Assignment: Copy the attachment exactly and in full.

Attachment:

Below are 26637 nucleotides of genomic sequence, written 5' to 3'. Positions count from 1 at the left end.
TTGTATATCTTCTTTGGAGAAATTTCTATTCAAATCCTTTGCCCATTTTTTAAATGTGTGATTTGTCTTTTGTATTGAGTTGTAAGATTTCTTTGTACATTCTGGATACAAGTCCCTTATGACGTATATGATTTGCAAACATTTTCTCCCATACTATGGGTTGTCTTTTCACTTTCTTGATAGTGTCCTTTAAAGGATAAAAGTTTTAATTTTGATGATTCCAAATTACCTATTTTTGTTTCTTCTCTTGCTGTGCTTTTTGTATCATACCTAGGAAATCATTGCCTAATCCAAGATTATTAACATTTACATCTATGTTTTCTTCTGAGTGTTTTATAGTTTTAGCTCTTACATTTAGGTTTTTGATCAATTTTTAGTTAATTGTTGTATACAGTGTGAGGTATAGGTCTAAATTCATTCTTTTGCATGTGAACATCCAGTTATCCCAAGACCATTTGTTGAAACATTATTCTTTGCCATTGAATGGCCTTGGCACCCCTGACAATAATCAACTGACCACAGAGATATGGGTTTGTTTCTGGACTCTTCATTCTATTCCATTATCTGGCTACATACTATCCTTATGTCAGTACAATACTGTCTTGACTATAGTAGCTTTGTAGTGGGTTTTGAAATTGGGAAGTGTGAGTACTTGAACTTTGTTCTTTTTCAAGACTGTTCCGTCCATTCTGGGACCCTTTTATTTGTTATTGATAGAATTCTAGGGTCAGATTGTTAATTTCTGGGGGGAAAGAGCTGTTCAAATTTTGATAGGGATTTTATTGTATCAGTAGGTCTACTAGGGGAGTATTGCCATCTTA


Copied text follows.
Below are 26637 nucleotides of genomic sequence, written 5' to 3'. Positions count from 1 at the left end.
TTGTATATCTTCTTTGGAGAAATTTCTATTCAAATCCTTTGCCCATTTTTTAAATGTGTGATTTGTCTTTTGTATTGAGTTGTAAGATTTCTTTGTACATTCTGGATACAAGTCCCTTATGACGTATATGATTTGCAAACATTTTCTCCCATACTATGGGTTGTCTTTTCACTTTCTTGATAGTGTCCTTTAAAGGATAAAAGTTTTAATTTTGATGATTCCAAATTACCTATTTTTGTTTCTTCTCTTGCTGTGCTTTTTGTATCATACCTAGGAAATCATTGCCTAATCCAAGATTATTAACATTTACATCTATGTTTTCTTCTGAGTGTTTTATAGTTTTAGCTCTTACATTTAGGTTTTTGATCAATTTTTAGTTAATTGTTGTATACAGTGTGAGGTATAGGTCTAAATTCATTCTTTTGCATGTGAACATCCAGTTATCCCAAGACCATTTGTTGAAACATTATTCTTTGCCATTGAATGGCCTTGGCACCCCTGACAATAATCAACTGACCACAGAGATATGGGTTTGTTTCTGGACTCTTCATTCTATTCCATTATCTGGCTACATACTATCCTTATGTCAGTACAATACTGTCTTGACTATAGTAGCTTTGTAGTGGGTTTTGAAATTGGGAAGTGTGAGTACTTGAACTTTGTTCTTTTTCAAGACTGTTCCGTCCATTCTGGGACCCTTTTATTTGTTATTGATAGAATTCTAGGGTCAGATTGTTAATTTCTGGGGGGAAAGAGCTGTTCAAATTTTGATAGGGATTTTATTGTATCAGTAGGTCTACTAGGGGAGTATTGCCATCTTA